Deep in the valley of the fertile mountains of southern China lies the entrance to Wanling Cave. The cave was once inhabited by bats that are believed to be intermediaries for the coronavirus.
This area is of scientific interest because it may hold clues to the origin of the virus that has killed more than 1.7 million people worldwide. Access is very difficult; closely guarded and sealed, even for scientists and journalists.
Recently, a group of bat researchers managed to take samples there but the samples were then confiscated by local authorities. Coronavirus specialists were also not allowed to speak to the media, and two teams of Associated Press journalists were followed by plainclothes police, who blocked roads and access to the site.
There are Buddhist prayer ribbons of red and yellow thread hanging from the stalactites. Residents of nearby Manhaguo village said the Wanling Cave has been used as a place for meditation by a Buddhist monk from Thailand.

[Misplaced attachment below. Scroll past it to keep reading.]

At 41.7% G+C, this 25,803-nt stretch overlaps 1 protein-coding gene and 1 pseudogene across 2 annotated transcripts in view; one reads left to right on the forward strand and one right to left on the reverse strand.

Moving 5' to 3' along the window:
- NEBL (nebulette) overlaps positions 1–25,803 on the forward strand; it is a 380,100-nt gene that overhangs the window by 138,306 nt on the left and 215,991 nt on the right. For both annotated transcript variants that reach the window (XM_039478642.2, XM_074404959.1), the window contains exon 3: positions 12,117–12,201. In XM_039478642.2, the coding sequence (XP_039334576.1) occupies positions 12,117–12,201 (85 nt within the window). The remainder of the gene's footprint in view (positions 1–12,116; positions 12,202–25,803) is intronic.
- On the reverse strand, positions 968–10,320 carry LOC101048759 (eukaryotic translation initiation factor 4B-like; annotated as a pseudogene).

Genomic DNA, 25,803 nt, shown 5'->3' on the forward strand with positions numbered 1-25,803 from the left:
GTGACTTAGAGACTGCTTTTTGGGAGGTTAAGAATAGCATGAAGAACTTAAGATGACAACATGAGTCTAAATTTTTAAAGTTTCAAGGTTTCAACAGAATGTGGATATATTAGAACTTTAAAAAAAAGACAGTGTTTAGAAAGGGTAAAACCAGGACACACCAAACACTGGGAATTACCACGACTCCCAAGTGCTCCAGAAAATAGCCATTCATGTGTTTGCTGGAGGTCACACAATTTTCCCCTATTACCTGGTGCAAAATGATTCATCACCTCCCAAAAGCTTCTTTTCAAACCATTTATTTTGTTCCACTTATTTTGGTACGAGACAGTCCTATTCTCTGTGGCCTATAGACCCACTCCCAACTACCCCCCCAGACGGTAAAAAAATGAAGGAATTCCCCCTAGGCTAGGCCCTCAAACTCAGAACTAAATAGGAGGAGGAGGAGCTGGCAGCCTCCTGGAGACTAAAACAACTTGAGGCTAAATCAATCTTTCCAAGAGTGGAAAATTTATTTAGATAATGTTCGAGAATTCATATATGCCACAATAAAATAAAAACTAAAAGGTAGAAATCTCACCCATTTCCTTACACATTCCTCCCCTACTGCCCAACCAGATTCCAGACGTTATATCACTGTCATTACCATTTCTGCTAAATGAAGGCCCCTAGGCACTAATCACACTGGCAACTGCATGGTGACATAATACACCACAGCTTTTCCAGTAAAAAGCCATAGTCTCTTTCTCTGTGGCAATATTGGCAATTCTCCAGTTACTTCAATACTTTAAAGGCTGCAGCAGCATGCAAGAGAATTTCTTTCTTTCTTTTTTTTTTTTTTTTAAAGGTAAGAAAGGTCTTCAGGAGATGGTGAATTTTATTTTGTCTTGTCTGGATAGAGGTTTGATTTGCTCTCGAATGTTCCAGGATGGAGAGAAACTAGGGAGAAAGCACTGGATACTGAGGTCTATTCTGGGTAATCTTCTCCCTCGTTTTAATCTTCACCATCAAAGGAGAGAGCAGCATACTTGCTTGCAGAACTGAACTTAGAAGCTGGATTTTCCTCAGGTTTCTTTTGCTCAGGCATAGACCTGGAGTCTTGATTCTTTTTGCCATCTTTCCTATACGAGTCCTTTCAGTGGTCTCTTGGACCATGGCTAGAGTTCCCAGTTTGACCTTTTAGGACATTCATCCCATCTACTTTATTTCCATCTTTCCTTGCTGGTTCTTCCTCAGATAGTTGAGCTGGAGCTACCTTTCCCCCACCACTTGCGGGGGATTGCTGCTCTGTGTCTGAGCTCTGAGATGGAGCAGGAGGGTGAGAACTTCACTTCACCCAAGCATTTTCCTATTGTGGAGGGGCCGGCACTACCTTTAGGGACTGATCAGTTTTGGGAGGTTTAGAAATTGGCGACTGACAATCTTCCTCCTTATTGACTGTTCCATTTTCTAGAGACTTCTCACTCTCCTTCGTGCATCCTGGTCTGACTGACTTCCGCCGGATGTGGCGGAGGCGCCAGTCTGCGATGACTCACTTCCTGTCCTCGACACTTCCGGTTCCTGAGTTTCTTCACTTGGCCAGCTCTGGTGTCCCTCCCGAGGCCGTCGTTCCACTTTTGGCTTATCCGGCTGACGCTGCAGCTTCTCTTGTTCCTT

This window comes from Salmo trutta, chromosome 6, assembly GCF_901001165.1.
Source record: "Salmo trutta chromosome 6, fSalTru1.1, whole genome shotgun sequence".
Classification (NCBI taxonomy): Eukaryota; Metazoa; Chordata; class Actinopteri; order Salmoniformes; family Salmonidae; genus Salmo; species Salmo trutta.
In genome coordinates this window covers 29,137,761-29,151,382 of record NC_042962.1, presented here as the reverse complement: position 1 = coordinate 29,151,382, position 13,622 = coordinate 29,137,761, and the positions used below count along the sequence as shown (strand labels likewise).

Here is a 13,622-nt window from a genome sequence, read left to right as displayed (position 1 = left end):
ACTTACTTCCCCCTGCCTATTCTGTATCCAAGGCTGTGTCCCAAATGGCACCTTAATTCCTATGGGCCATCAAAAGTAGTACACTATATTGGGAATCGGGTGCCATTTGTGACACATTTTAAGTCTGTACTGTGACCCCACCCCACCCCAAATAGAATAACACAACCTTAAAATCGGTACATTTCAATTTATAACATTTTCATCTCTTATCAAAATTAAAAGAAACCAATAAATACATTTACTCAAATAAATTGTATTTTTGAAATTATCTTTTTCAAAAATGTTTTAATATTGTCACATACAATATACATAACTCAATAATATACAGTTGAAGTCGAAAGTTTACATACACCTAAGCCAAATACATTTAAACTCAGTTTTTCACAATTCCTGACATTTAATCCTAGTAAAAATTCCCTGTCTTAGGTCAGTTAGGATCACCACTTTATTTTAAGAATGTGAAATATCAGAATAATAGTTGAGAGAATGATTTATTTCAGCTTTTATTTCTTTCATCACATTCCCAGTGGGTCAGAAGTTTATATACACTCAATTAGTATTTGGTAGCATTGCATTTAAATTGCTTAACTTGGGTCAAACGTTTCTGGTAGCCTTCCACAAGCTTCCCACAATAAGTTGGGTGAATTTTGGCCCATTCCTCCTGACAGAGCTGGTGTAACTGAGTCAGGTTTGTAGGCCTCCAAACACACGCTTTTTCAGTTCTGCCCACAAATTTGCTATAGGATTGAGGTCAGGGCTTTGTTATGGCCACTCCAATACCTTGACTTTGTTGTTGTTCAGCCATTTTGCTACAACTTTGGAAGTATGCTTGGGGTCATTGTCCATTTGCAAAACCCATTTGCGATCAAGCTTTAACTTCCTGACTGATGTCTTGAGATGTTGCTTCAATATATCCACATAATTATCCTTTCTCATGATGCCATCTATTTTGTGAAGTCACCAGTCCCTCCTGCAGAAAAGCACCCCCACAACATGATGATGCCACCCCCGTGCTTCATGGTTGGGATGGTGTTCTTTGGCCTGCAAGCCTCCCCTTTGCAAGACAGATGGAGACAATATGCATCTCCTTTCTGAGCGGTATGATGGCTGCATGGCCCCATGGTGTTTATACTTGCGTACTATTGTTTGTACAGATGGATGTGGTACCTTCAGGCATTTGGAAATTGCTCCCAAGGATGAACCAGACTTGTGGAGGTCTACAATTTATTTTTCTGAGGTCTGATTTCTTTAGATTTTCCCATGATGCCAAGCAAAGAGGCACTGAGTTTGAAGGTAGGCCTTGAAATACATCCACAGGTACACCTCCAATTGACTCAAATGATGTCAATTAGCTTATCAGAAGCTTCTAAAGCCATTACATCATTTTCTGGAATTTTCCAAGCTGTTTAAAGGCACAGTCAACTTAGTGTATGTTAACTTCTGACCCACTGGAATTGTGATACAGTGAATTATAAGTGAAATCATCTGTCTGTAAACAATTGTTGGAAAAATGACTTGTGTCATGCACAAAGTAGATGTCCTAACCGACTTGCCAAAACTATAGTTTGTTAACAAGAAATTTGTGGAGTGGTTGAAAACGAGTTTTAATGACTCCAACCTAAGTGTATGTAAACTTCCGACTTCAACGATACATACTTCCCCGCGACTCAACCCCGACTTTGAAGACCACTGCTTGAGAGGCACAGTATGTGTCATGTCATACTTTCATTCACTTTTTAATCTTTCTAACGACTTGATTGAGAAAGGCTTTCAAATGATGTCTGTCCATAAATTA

This kind of contact between bats and people who meditate hunt, or mine in caves, concerns scientists. The genetic code for the human coronavirus is very similar to the bat coronavirus, and many researchers suspect that COVID-19 jumped into humans directly from a bat or intermediary animal.
“There is a bat somewhere with 99.9 percent of the virus similar to the coronavirus,” said Linfa Wang of Duke-NUS Medical School in Singapore.
Currently, the caves being surveyed by scientists are closely monitored by the authorities. The Wuhan Virology Institute and China’s CDC are both studying the bat coronavirus from this cave.
Although most scientists believe COVID-19 originated in nature, other unsubstantiated theories claim that the disease or a close relative may have been brought to Wuhan and leaked accidentally.
Wuhan Institute of Virology bat expert Shi Zhengli has repeatedly denied the theory but Chinese authorities have not allowed foreign scientists to investigate, including in Wanling Cave.
image credit Cnbc